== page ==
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Howdy everyone...

I am BRAND new to macs and to the DTP world. Trying to learn quark or indesign in a hurry so I can do some of the more basic page layout tasks involved in publishing my 24 page FREE newspaper this spring/summer.

I'm just wondering what the general concensus is out there regarding programs: I need to learn ONE and one only, so should it be quark or indesign???

Which is easier to work with? Is the print industry up to snuff on indesign?
 

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Acutally, from what I've seen so far, InDesign has borrowed a lot of their layout from QuarkXPress, yet maintained their unique GUI that follow through from Photoshop and Illustrator. What I've read on the net, Adobe did this intentionally to attract Quark users.

So, if you're starting from scratch, go for InDesign. It's better integrated with other Adobe products, has more features that matter and has better support. And I'm a Quark user for all of 7 years, so that's saying a lot.
 

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I would deffinetly say go for indesign, although I am not very familiar with indesign, I am very frustrated with Quarks products, and customer support. Save yourself some headaches and stick with adobe products if possible.
 

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i'm sure a lot of people wish they had this choice back in the mid-90s. i've been a quark user since '97 and i'll be glad to see it gone for good.

unfortunately, though, it's still a quark xpress world when it comes to publishing.

but you need to ask yourself a couple of questions: will i be dealing with many third parties when it comes to printing? is your printer/bureau set up for handling indesign files? they should be by now. if they aren't, you might consider switching printers.

that said, do you have the horsepower to run indesign? like most adobe app's since the late 90's, it's ram hungry and likes a bigger and better mac to perform on. quark xpress runs on considerably less processing power.

that said, i'm using quark xpress 6 for panther at work on a 933mhz g4 w/1G of ram, and i have to say, it sucks pretty hard. all kinds of bugs (a "normal" feature of any vers. of quark), and still still still, no keyboard shortcuts for selecting tools from the tool palette. this alone drives me crazy. an extremely unwieldy application which demands that YOU succumb to IT and offers little user comfort along the way.

when all is said and done, go for indesign, if you can.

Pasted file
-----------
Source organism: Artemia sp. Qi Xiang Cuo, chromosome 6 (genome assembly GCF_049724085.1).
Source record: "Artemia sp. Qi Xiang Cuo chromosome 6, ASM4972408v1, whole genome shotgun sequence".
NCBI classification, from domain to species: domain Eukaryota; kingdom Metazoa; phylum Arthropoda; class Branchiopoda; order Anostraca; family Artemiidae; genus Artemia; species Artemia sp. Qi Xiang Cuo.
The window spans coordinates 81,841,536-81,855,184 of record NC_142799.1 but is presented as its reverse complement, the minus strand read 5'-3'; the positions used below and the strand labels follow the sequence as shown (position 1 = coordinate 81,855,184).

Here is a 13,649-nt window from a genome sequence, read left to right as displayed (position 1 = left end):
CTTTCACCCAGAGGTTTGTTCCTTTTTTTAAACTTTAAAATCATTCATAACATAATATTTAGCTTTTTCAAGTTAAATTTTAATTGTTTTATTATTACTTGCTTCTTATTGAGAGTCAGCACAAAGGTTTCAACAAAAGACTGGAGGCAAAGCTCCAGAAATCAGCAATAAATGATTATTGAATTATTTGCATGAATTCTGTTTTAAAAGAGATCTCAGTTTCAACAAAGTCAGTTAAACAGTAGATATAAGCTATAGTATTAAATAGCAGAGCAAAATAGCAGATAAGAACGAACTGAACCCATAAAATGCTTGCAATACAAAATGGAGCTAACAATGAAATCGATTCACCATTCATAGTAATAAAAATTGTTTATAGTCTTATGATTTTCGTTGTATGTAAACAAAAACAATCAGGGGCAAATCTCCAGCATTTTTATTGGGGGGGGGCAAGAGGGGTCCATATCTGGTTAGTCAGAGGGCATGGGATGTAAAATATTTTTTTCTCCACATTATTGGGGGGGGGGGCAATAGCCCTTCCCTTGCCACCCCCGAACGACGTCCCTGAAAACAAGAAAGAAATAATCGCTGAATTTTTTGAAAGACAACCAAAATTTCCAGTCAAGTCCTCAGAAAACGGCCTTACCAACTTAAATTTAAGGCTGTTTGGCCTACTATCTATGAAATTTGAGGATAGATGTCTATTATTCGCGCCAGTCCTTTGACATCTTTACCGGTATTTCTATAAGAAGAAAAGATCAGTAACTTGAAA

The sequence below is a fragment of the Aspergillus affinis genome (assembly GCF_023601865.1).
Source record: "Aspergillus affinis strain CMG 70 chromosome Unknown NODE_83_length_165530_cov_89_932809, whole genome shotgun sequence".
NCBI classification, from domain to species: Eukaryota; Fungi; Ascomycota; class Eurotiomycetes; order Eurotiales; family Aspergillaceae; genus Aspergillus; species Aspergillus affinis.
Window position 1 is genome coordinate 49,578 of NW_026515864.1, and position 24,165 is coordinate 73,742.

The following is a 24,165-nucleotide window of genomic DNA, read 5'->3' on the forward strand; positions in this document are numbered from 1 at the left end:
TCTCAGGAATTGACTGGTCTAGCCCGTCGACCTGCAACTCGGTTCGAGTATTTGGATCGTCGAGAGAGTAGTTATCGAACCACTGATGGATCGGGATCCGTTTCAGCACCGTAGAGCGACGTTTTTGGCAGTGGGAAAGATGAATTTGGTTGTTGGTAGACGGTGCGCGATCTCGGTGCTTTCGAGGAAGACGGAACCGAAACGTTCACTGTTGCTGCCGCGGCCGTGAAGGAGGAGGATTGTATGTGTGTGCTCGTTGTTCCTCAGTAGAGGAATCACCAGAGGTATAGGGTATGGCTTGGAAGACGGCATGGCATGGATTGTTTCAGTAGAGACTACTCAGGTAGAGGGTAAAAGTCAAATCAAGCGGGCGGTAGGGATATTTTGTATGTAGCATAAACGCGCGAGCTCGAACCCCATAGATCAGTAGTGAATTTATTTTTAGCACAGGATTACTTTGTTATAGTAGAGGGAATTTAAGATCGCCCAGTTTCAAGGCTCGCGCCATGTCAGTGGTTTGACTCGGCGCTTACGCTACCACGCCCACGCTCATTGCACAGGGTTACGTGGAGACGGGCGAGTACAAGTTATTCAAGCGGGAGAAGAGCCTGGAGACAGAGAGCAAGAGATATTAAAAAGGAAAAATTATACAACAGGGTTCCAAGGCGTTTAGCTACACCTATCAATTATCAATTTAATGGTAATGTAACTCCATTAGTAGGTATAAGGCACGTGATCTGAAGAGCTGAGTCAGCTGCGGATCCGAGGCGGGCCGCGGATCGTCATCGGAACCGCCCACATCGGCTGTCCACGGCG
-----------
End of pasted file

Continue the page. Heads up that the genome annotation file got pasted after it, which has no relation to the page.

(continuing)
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Go for Indesign. I’ve used both and find Indesign to be great, especially for creating PDF documents.
 

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I'd have to strongly agree with The Librarian. To someone new to the industry, I'd say go with InDesign, although I haven't had the opportunity to use it yet myself. Chances are good you'll be using one or two of Adobe's other packages (Illustrator, Photoshop, Acrobat) which all play very well together which translates to ease of use. Your only real concerns will be horsepower and finding a printer that uses InDesign. Start talking to the printers and service bureaus now to get a feel for what you might be up against. It may not be that bad, I'm a bit out of touch.

Success!!
 

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One thing I will noticed in InDesign's ability to import Quark projects is It's flawed. I have a massive library of jobs I've worked on in Quark (not to mention it's the predominant file format used by clients that I work with) that I tried InDesign's import feature and every time I've tried it ends with something—anything, getting screwed up. It's not consistent. Simple things, like text boxes, would be in the wrong position.

So, if you know you'll be dealing with a lot of Quark users, this is one thing to keep in mind.

Be warned. ;)
 

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Having imported hundreds of Quark documents into InDesign, I've had no bad experiences other than minor kerning and tracking adjustments. InDesign CS seems to have conquered that issue, allowing me perfect imports.
 

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If I was an investor in Quark, I would be very worried after reading comments here and many other places regarding their product. True, they've long owned the market, but it would appear that a lot of designers have had enough with their lack of client support and have bid them farewell in Adobe's favour.

Might be early still for me to say this, but I suspect that Quark will someday soon become another textbook example of how a successful business can come undone in a hurry when you don't work hard enough at customer service and responding to the needs of your user base.
 

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It is amazing to hear all the support for Indesign.
I know 1.0 was very buggy, but as stated, 2.0 is much better. I work for a trade printer and we will not except Indesign files.
It sounds like we better get our act together very soon.
Quark 4.1 is a great product, but I feel it is doomed because of panther. It seems 5.0 and 6.0 are a mess, which means I believe Indesign will gain in popularity.
Judging by this thread, it already has.
 

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If I was starting from scratch, I would probably go with InDesign.
Having said that, I design a 72 page monthly magazine and the workflow with Quark 4.1 and flightcheck is still the most stable solution available.